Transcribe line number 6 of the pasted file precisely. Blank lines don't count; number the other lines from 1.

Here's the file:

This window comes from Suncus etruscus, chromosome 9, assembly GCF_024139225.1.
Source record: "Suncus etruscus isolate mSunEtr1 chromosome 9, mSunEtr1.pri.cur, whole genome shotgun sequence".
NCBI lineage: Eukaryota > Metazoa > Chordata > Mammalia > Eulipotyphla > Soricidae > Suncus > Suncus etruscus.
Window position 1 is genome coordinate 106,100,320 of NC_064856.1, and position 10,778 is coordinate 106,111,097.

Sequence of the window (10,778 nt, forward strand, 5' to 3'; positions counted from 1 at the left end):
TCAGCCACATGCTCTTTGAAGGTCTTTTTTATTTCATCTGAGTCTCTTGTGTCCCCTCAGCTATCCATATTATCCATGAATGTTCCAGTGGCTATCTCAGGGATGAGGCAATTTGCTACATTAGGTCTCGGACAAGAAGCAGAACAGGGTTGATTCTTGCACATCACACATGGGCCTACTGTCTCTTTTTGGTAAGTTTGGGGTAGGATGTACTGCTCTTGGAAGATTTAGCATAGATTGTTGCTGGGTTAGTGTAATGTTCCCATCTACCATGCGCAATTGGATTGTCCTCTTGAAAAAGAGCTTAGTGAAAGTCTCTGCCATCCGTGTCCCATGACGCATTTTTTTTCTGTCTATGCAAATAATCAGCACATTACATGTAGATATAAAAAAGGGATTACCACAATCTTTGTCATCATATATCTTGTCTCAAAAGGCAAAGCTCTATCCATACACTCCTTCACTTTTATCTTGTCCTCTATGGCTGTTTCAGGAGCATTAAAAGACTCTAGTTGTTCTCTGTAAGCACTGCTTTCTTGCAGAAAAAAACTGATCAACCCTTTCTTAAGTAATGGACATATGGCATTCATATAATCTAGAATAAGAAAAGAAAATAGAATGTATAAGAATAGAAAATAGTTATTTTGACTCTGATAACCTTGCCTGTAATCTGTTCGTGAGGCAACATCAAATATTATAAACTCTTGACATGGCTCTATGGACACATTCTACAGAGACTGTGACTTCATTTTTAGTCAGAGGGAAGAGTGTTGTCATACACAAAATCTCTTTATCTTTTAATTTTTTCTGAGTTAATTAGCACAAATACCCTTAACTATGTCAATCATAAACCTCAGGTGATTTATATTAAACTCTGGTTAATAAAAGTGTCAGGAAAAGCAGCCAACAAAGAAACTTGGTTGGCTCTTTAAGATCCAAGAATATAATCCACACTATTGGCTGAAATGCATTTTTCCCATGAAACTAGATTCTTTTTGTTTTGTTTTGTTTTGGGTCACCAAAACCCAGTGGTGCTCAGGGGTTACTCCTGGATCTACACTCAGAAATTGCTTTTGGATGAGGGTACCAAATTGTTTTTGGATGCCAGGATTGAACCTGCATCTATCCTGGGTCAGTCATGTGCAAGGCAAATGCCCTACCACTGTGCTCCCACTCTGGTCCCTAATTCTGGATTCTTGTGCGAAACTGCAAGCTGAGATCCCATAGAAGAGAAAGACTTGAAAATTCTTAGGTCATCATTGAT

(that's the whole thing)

TCAGCCACATGCTCTTTGAAGGTCTTTTTTATTTCATCTGAGTCTCTTGTGTCCCCTCAGCTATCCATATTATCCATGAATGTTCCAGTGGCTATCTCAGGGATGAGGCAATTTGCTACATTAGGTCTCGGACAAGAAGCAGAACAGGGTTGATTCTTGCACATCACACATGGGCCTACTGTCTCTTTTTGGTAAGTTTGGGGTAGGATGTACTGCTCTTGGAAGATTTAGCATAGATTGTTGCTGGGTTAGTGTAATGTTCCCATCTACCATGCGCAATTGGATTGTCCTCTTGAAAAAGAGCTTAGTGAAAGTCTCTGCCATCCGTGTCCCATGACGCATTTTTTTTCTGTCTATGCAAATAATCAGCACATTACATGTAGATATAAAAAAGGGATTACCACAATCTTTGTCATCATATATCTTGTCTCAAAAGGCAAAGCTCTATCCATACACTCCTTCACTTTTATCTTGTCCTCTATGGCTGTTTCAGGAGCATTAAAAGACTCTAGTTGTTCTCTGTAAGCACTGCTTTCTTGCAGAAAAAAACTGATCAACCCTTTCTTAAGTAATGGACATATGGCATTCATATAATCTAGAATAAGAAAAGAAAATAGAATGTATAAGAATAGAAAATAGTTATTTTGACTCTGATAACCTTGCCTGTAATCTGTTCGTGAGGCAACATCAAATATTATAAACTCTTGACATGGCTCTATGGACACATTCTACAGAGACTGTGACTTCATTTTTAGTCAGAGGGAAGAGTGTTGTCATACACAAAATCTCTTTATCTTTTAATTTTTTCTGAGTTAATTAGCACAAATACCCTTAACTATGTCAATCATAAACCTCAGGTGATTTATATTAAACTCTGGTTAATAAAAGTGTCAGGAAAAGCAGCCAACAAAGAAACTTGGTTGGCTCTTTAAGATCCAAGAATATAATCCACACTATTGGCTGAAATGCATTTTTCCCATGAAACTAGATTCTTTTTGTTTTGTTTTGTTTTGGGTCACCAAAACCCAGTGGTGCTCAGGGGTTACTCCTGGATCTACACTCAGAAATTGCTTTTGGATGAGGGTACCAAATTGTTTTTGGATGCCAGGATTGAACCTGCATCTATCCTGGGTCAGTCATGTGCAAGGCAAATGCCCTACCACTGTGCTCCCACTCTGGTCCCTAATTCTGGATTCTTGTGCGAAACTGCAAGCTGAGATCCCATAGAAGAGAAAGACTTGAAAATTCTTAGGTCATCATTGAT